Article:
• 3
    $\begingroup$ You are missing the point: OP's matrices have $\textit{non-negative}$ entries (even if he mistakenly spoke of "FIELD of naturals"), and in semigroups, almost nothing works in the same way as in groups. E.g. there was a recent MO discussion of the fact that non-negative integer matrices for $n\geq 3$ are not f.g. $\endgroup$ May 27, 2010 at 9:12
  • 2
    $\begingroup$ @Victor. My question was not addressing if the decomposition holds in higher dimension, but if it holds for fuchsian groups, for example for the subgroups of $SL_2(Z)$ obtained from the congruence subgroups. Let me be more specific. You can't have such decomposition for the derived subgroup of the principal congruence subgroup of level 2 because that group is infinitely generated. Sorry for not being clear. $\endgroup$
    – coudy
    May 27, 2010 at 11:28
  • 1
    $\begingroup$ Right! I was a bit hasty. Not "the field of naturals" just the naturals. $\endgroup$
    – Unknown
    May 27, 2010 at 12:13
  • 4
    $\begingroup$ I'm a bit confused as to why this is the accepted answer. The question is about free monoids and this answer discusses not necessarily free groups. $\endgroup$ May 27, 2010 at 14:11

I got the results, which I'll describe below, for my own pleasure, without consulting anything, in 1971/2 in Ann Arbor, then I had a private seminar for a few kids at the U. of Texas at Austin in the fall of 1972, nothing official. The main topic was an elementary theory of diophantine approximations. Otherwise, I considered these things to be well known and even classic hence it was an end of the story to me. (I feel that Minkowski knew these things anyway). I also learned casually that there is some knowledge of this topic in computer science.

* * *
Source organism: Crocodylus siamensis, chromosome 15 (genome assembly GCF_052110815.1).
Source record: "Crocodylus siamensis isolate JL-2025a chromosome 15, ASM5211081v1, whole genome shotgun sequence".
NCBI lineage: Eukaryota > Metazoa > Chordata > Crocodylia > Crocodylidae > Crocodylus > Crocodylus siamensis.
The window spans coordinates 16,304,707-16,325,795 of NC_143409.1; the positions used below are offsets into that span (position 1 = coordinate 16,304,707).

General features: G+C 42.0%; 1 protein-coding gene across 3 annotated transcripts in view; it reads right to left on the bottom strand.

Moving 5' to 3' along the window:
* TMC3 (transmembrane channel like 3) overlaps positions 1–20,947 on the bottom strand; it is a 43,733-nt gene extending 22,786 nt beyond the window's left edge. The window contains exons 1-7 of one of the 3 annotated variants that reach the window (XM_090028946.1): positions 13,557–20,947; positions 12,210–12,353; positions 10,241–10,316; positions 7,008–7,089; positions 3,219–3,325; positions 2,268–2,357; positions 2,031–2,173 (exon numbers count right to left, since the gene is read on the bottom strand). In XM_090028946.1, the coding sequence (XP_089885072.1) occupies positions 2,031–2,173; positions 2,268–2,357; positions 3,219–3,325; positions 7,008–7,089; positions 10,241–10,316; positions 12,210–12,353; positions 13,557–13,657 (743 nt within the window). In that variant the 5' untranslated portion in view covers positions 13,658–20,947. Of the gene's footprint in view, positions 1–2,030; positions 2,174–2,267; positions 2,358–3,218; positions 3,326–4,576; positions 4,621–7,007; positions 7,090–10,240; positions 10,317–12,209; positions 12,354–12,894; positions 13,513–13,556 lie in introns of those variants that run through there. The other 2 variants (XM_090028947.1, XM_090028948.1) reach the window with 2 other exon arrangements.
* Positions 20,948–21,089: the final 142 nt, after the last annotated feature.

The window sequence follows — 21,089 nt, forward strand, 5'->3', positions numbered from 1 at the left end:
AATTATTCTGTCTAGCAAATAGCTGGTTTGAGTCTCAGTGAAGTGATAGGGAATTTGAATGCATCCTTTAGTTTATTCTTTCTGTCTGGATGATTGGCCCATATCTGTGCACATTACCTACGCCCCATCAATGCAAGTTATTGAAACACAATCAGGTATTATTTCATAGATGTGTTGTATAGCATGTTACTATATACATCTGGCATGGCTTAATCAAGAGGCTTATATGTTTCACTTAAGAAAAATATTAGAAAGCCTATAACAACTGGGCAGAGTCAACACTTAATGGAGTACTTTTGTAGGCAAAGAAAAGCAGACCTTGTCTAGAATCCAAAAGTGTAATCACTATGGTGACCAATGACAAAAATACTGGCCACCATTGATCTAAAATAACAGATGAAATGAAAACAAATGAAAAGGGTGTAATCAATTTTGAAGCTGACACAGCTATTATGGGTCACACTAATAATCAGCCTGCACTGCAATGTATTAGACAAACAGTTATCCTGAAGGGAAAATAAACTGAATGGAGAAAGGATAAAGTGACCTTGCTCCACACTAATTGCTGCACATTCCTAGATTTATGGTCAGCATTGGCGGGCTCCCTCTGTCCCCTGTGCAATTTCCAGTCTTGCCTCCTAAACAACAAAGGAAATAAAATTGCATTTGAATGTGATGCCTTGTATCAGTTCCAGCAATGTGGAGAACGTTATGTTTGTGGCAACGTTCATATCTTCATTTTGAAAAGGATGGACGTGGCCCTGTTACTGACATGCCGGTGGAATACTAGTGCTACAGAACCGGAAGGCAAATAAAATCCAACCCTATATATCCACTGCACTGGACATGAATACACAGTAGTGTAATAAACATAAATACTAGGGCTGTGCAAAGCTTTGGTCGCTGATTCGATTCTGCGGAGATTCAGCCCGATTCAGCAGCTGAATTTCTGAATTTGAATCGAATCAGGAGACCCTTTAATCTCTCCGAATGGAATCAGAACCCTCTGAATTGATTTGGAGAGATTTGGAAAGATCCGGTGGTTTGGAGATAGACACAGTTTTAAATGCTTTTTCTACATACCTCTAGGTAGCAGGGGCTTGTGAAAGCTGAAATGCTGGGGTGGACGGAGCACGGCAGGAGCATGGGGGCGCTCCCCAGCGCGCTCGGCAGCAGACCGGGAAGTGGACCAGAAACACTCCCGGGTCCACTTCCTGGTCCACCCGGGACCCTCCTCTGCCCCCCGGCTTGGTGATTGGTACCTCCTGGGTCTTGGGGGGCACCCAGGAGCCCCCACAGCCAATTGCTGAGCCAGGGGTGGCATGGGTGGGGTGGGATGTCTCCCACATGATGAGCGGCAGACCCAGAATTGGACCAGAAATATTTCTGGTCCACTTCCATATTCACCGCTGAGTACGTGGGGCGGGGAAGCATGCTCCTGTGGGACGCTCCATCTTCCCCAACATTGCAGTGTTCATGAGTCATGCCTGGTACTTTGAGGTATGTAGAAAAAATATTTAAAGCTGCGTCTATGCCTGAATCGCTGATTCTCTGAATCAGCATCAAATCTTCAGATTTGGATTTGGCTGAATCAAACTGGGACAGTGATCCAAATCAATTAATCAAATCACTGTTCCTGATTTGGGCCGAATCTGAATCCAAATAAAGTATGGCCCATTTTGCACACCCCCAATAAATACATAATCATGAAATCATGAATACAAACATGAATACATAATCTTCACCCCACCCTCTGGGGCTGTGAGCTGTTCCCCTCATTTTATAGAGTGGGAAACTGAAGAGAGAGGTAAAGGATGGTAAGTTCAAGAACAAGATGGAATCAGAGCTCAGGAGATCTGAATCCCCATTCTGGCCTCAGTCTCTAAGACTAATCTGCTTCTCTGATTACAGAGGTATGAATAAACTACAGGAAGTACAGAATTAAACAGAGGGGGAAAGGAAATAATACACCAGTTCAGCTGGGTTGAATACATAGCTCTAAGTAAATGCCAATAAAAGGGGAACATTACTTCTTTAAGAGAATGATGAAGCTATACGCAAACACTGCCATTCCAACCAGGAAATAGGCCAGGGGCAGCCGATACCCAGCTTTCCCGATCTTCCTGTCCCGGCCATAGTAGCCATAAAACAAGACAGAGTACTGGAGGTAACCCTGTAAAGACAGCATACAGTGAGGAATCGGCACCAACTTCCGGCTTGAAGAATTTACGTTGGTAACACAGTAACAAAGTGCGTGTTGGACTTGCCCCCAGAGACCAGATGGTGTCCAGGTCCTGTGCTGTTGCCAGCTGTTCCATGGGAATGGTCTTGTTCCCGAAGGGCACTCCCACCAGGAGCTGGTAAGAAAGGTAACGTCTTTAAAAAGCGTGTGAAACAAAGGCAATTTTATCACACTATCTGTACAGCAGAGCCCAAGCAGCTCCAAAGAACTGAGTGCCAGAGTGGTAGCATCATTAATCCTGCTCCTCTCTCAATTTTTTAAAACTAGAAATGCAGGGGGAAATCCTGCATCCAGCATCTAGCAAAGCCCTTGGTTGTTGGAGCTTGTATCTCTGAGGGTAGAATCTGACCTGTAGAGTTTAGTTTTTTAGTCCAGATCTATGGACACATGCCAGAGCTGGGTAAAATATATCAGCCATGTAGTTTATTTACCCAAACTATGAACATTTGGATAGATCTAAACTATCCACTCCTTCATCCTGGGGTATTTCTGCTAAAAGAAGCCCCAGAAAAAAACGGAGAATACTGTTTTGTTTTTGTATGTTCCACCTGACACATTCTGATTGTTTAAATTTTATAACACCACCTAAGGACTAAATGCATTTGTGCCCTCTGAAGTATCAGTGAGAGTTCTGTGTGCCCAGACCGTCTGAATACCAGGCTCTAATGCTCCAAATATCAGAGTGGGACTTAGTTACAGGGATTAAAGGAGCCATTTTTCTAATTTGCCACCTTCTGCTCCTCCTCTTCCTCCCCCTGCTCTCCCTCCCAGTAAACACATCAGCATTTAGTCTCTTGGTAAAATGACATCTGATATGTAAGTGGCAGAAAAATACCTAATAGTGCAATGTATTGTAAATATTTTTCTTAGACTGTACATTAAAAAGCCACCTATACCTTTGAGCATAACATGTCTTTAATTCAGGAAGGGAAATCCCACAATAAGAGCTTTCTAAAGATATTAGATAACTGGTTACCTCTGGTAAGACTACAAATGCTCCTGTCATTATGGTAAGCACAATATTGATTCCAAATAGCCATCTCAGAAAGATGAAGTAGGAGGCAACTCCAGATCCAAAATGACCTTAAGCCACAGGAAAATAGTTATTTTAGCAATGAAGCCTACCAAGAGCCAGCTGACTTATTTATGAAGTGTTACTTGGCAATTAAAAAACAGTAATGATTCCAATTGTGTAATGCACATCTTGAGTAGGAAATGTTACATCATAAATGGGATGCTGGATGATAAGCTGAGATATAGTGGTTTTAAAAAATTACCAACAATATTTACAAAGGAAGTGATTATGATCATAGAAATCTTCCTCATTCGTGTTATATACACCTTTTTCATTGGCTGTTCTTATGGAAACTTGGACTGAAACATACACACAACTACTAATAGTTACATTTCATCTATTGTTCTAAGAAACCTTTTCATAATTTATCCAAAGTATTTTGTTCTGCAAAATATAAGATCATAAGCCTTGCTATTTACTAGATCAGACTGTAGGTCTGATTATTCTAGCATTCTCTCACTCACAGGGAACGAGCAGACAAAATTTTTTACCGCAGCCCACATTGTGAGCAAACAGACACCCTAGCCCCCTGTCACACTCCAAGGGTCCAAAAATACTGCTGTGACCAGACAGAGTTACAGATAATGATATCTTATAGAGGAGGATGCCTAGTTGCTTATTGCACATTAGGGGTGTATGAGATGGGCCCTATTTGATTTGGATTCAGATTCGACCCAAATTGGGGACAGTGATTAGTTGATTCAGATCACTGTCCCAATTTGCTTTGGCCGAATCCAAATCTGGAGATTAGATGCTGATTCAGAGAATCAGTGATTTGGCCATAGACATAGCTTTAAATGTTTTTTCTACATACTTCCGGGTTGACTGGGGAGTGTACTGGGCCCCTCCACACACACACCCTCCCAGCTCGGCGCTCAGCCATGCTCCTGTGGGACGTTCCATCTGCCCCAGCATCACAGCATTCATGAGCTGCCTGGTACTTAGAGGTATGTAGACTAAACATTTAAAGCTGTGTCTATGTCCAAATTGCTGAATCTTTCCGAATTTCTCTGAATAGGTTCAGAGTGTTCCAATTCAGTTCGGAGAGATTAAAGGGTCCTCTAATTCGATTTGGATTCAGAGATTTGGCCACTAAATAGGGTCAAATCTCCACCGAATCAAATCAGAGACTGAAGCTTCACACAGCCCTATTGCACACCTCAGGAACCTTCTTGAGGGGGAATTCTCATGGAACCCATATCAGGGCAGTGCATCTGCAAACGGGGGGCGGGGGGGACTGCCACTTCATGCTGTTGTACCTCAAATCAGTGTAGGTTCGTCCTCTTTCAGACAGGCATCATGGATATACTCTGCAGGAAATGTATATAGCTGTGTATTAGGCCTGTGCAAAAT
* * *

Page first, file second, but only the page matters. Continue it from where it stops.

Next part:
Let $\ SL(Z_{\ge 0})\ $ be the monoid of matrices with non-negative integer entries, which have determinant equal 1.

THEOREM $\ SL(Z_{\ge 0})\ $ is a free monoid which has a $2$-element free base consisting of $$ L\ :=\ \left[\begin{array}{cc} 1 & 0\\ 1 & 1\end{array}\right]\qquad \mbox{and}\qquad R\ :=\ \left[\begin{array}{cc} 1 & 1\\ 0 & 1\end{array}\right]. $$

PROOF (a sketch) Consider the infinite table:

$$ \left[\begin{array}{cccccccccccccccc} 1/0 &&&&&&&&&&&&&&&& 0/1 \\ 1/0 &&&&&&&& 1/1 &&&&&&&& 0/1 \\ 1/0 &&&& 2/1 &&&& 1/1 &&&& 1/2 &&&& 0/1 \\ 1/0 && 3/1 && 2/1 && 3/2 && 1/1 && 2/3 && 1/2 && 1/3 && 0/1 \\ 1/0 & 4/1 & 3/1 & 5/2 & 2/1 & 5/3 & 3/2 & 4/3 & 1/1 & 3/4 & 2/3 & 3/5 & 1/2 & 2/5 & 1/3 & 1/4 & 0/1 \\ \end{array}\right] $$ etc.